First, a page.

Mandatory buyback reforms expand across Australia

Credit: Downsizing
Mandatory buyback reforms expand across Australia
Written by: Ron Reed
on

8 April, 2019

Owners of freehold retirement village units in Queensland will be able to trigger a mandatory buyback of their unsold unit, as part of an ongoing expansion of this policy reform across Australian States.

On 3 April 2019, the Queensland Parliament passed amendments to the State’s Retirement Villages Act, which apply to around 2,200 freehold owners of retirement village units.

The changes make it clear that the State’s mandatory buyback reforms - first introduced in 2017 - apply to freehold units, as well as leasehold and licence tenure units.

Until the Parliament’s approval of the legislation, there had been some doubt that freehold unit owners were eligible.

The legislative change means that retirement village residents are entitled to receive payment for their unit, if the unit remains unsold 18 months after the termination of their right to reside within the village. The amendments will apply retrospectively, from November 2017.

“Seniors leaving retirement villages should not have to wait more than 18 months to receive their funds after they decide to leave,” said Queensland Housing Minister Mick de Brenni.

“Seniors in this position often depend on these funds to pay for their next place of accommodation, such as aged care.

“This change will provide Queensland seniors with peace of mind in their retirement years.”

Heated Parliamentary debate

During a Parliamentary debate, Opposition MPs opposed the legislation, stating that it could cause hardship to retirement village operators, particularly ten freehold villages across the State which were owned and operated by residents.

Burleigh MP Michael Hart said he supported large corporate retirement village operators being forced to pay a mandatory buyback, but not resident-owned villages.

“We are talking about instances of freehold property where these people have, in good faith, gone into a retirement village, have paid hundreds of thousands of dollars and are now being faced with having to buy their neighbour out…because their neighbour has passed away, decided that they no longer want to live there or they have had to go into a higher care situation,” Mr Hart said.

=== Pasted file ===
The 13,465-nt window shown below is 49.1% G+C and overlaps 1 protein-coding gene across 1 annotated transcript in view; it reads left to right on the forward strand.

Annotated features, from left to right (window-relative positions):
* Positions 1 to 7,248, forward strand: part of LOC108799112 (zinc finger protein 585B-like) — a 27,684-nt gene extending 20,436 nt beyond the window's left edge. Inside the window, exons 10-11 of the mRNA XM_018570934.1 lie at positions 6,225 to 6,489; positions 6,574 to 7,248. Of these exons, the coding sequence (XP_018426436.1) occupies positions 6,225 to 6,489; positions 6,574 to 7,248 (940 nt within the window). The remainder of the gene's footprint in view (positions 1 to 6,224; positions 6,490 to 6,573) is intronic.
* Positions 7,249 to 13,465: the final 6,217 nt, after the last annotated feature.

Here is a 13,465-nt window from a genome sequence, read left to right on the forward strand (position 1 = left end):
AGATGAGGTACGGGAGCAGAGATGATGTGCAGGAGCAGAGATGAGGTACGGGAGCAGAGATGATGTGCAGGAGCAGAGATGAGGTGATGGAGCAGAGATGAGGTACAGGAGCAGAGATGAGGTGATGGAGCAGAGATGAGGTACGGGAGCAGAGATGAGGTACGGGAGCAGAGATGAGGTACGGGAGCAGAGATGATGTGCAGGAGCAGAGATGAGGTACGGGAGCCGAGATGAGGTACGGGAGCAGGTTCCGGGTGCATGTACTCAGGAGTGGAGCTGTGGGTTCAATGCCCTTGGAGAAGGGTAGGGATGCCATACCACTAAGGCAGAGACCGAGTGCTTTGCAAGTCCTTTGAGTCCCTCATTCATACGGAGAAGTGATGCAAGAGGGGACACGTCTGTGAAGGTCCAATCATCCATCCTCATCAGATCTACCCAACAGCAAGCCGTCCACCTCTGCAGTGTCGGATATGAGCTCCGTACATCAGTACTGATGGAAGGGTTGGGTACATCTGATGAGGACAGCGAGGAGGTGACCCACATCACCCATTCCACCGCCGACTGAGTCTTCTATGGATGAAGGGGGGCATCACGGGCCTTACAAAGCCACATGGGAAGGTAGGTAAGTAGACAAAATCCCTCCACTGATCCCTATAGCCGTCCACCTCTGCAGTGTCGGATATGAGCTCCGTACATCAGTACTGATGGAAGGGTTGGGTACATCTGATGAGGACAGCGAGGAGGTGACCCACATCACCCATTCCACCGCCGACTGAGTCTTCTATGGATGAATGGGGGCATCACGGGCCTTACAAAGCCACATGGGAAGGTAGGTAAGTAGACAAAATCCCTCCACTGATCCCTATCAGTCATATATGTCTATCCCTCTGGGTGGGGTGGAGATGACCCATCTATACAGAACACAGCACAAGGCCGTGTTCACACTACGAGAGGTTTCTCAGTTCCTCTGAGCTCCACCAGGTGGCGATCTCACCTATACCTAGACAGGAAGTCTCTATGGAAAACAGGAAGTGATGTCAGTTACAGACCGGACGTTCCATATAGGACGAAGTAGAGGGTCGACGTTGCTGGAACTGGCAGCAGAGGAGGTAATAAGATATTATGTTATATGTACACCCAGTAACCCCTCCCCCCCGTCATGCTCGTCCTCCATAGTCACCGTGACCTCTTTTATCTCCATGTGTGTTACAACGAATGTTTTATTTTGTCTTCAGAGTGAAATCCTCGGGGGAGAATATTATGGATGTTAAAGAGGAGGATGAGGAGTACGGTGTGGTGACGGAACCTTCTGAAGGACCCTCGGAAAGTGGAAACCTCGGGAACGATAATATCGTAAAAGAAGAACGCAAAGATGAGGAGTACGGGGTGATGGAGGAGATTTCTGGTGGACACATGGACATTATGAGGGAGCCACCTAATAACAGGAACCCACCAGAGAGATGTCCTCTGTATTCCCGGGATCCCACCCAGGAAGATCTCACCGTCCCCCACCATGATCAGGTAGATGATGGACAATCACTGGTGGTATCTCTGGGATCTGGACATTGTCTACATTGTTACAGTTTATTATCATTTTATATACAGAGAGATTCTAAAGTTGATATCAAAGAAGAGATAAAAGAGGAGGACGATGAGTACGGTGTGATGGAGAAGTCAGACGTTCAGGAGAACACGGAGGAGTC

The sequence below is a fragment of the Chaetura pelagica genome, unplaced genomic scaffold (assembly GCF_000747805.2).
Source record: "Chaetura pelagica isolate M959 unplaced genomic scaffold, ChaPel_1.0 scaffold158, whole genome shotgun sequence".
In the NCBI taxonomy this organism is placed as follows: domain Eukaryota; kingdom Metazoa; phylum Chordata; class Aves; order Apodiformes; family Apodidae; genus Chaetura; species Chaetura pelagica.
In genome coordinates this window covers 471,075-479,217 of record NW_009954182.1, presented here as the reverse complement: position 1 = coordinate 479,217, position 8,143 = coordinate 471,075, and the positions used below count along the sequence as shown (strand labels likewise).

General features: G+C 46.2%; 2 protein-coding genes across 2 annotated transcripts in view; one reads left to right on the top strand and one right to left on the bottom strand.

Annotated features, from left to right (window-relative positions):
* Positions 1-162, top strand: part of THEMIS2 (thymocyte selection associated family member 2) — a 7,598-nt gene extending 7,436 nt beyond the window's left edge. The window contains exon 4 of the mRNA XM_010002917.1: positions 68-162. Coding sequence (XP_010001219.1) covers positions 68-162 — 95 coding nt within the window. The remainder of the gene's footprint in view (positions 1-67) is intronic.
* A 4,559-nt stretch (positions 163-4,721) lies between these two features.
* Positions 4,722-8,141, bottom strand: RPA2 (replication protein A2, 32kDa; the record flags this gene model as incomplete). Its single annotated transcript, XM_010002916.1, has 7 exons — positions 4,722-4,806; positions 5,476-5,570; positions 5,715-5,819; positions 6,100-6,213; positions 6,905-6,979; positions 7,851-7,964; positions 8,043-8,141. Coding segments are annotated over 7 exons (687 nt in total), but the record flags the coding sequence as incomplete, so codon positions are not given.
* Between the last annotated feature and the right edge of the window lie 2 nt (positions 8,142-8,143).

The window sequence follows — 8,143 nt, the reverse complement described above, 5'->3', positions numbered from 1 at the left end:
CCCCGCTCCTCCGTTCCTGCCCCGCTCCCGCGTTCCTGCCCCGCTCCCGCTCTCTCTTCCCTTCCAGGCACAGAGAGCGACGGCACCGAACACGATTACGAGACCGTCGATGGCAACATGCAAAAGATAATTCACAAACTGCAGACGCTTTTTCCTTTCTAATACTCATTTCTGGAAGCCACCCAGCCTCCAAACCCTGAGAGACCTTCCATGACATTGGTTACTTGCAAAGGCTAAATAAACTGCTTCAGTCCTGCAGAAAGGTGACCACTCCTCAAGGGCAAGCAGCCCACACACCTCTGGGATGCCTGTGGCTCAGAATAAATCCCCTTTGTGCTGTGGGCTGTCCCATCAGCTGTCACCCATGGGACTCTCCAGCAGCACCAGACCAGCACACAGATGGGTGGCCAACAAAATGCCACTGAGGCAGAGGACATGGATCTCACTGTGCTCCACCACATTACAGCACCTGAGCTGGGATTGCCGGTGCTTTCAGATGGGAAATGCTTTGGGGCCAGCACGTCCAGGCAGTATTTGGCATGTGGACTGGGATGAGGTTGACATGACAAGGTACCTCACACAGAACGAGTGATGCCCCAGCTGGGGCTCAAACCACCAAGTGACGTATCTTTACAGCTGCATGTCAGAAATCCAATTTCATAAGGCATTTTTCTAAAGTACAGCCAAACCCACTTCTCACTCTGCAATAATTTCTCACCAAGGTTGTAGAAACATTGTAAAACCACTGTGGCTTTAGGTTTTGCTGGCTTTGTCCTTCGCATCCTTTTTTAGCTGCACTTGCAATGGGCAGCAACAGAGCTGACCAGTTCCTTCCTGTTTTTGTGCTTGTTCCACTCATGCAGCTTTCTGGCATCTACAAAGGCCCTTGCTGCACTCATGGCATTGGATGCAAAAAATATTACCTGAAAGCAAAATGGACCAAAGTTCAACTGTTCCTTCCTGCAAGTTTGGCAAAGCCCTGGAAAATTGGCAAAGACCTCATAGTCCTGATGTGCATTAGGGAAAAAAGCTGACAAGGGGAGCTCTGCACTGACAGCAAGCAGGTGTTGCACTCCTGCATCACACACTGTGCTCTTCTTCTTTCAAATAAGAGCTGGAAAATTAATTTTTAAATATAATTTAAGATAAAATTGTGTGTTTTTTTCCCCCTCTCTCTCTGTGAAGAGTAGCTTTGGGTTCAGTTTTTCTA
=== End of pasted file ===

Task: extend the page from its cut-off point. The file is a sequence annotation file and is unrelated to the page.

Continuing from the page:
“How are they going to find the money?”

Mr de Brenni responded by saying retirement village operators facing undue financial hardship could seek an extension of time from the Queensland Civil and Administrative Tribunal (QCAT).

“In these cases, QCAT must take into consideration whether an extension would be unfair to the former resident,” he said. “We’ve worked hard to make sure there is a fair balance between industry viability and consumer protection enshrined in this legislation.”

“I have asked the Department of Housing and Public Works to extend its services to resident operated retirement villages.

“(This will) help them understand their obligations, assist them to go to QCAT if required, provide advice regarding appropriate legal structures, and market and sell their units. This will be an independent service funded by the department.”

Freehold village residents make up about seven per cent of Queensland’s 29,000 retirement village community. More information, see this explanatory note on the legislation.

Trends across Australia

The concept of mandatory retirement village unit buybacks is spreading across Australia.

In February 2019, the NSW Government indicated it was going to introduce legislation supporting mandatory buyback reforms later this year.

Separately, in 2016, South Australia introduced mandatory buybacks.

According to the 2018 Property Council Retirement Living Census, around 65 per cent of retirement village operators offer voluntary or mandatory buybacks after a period of time.

By Mark Skelsey, News Editor at Downsizing.com.au, email Mark at news@downsizing.com.au

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